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Java programmers over 35?

I had an interesting conversation yesterday.

My boss was looking over my Java stuff and made the comment that he did not like the deep directories structures.  I said that it was the way Java packages are done (com/company/packagename/etc).  He then asked if I have talked to another Java programmer and I said no (we're a small company and do Windows/C).

His reply?  He won't believe that the directories are done correctly unless I go and talk to an enterprise Java programmer over 35.

My reply?  When I turn 35, I'll tell him that I'm correct.  Then he laughed.

My boss's pretty UNIX old school and I guess he would be suspicious of stuff that I do.

Tuesday, May 13, 2003

This falls under the danger! danger! danger! category. 

I don't know how old or experienced you are, but you may want to take the request seriously.  Never ignore a comment like this as being funny.  He may have the perception (true or not) that you need to have your work reviewed. 

It will not kill you to talk to someone else and if your boss was being "too subtle" you will at least show you were paying attention. 

BTW- I think EVERYONE needs to have their work reviewed by someone, but that's another thread.

Mike Gamerland
Tuesday, May 13, 2003

Except that his boss *was* wrong - that is how packages are done in Java.

If his boss really wanted a code review for some reason, he should have directly asked for one.

Chris Tavares
Tuesday, May 13, 2003

I'm a mere Java "hack".  But I'm 41, and I know by the description that you've got your directories organized properly.  I'm also pretty old-school.

Nat Ersoz
Tuesday, May 13, 2003

I was not concerned with whether his boss was correct.  The point is he asked him to have a review done.  Maybe it was off-hand.  Maybe it was small-talk.  Maybe he was making a point.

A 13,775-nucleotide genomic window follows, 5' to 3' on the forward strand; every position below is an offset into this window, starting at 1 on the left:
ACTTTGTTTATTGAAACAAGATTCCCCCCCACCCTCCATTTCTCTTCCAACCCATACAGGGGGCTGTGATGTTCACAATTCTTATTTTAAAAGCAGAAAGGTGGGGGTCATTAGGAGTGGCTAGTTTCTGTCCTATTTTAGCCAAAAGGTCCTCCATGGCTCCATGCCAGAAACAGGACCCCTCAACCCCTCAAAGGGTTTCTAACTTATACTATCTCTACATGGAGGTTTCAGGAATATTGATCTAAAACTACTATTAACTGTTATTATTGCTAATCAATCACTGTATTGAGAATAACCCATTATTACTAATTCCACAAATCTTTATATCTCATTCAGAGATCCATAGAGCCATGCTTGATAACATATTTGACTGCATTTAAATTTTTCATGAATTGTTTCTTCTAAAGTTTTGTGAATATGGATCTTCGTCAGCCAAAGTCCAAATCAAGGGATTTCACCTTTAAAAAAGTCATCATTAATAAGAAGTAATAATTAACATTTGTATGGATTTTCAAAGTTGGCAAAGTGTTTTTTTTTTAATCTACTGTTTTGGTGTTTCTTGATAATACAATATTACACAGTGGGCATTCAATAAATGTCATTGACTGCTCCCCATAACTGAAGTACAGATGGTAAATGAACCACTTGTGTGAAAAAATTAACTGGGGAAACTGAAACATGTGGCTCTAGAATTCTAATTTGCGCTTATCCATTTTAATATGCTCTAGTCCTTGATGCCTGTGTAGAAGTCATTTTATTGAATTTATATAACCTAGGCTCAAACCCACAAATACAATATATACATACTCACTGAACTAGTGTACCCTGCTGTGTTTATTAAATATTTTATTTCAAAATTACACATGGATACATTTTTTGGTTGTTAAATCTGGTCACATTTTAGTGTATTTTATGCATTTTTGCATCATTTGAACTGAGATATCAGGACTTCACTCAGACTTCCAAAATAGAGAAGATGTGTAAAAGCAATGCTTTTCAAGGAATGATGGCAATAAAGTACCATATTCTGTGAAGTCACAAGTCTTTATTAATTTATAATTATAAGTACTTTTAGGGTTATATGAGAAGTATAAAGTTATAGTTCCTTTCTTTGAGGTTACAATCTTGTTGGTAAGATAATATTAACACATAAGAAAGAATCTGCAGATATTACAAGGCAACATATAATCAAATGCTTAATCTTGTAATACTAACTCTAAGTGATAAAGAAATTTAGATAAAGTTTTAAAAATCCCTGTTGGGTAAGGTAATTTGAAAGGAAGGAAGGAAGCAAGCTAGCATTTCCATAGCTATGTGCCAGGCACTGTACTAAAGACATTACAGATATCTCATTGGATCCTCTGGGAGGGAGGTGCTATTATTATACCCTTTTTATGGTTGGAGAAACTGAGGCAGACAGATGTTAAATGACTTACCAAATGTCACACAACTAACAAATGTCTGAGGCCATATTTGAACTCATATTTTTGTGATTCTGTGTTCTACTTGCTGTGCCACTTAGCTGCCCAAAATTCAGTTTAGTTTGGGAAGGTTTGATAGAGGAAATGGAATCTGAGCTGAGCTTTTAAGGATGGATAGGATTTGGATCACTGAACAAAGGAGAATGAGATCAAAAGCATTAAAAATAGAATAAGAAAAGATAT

Unfortunately, he won't know if it was the last one, until it is too late.  Better to be safe than sorry.  What does it hurt?  Then when he runs into his boss in the hallway...
"Hey Boss, I did talk with "Bob" about that code and we are good.  Thanks."

--- Positive feedback all around...

Mike Gamerland
Tuesday, May 13, 2003

The company that you work for must be doing pretty well, if your boss only has to worry about possibly deep folder structures... :-)

Frederik Slijkerman
Tuesday, May 13, 2003

Mike, excellent point with the review stuff.  For our regular development, the C style and organization is well understood and has enough precedent to establish when something is following the style or when something is off.  And oh yes, I've had my stuff reviewed before.

Java, on the other hand, is not something that we do everyday at our company.  Otherwise, my boss would point me to another programmer for a review.  And usually he would do exactly that.

Tuesday, May 13, 2003


Failing an experience programmer over 35, the printed page tends to carry good authority.

If he's still worried about all those directories, then just tell him that you'll use a jar file.

Try to avoid the cocky kid syndrome.

Ged Byrne
Tuesday, May 13, 2003

Yes you are right, yes you should have your code reviewed

Daniel Shchyokin
Tuesday, May 13, 2003

You could also reference Thinking in Java.  Bruce Eckel looks > 35 and he's got a section on it in his book.

I think the free copy is avaliable at or

Tuesday, May 13, 2003

I think your boss did a reasonable thing, maybe not diplomatically. He saw something that didn't look right, so he asked you to check it.  Get a book or outside authority to show that you're right in this particular case.

In future it stuff like this comes up, you get the chance to educate your boss (if nothing is wrong), or to perhaps spot something that is wrong (he made an educated guess about something looking suspicious, and sometimes he just might spot a real problem in future)

S Tanna
Tuesday, May 13, 2003

Code and peer reviews: *Good*.

Insinuating that someone doesn't know what they are doing for the simple fact that they are under 35: *Bad*.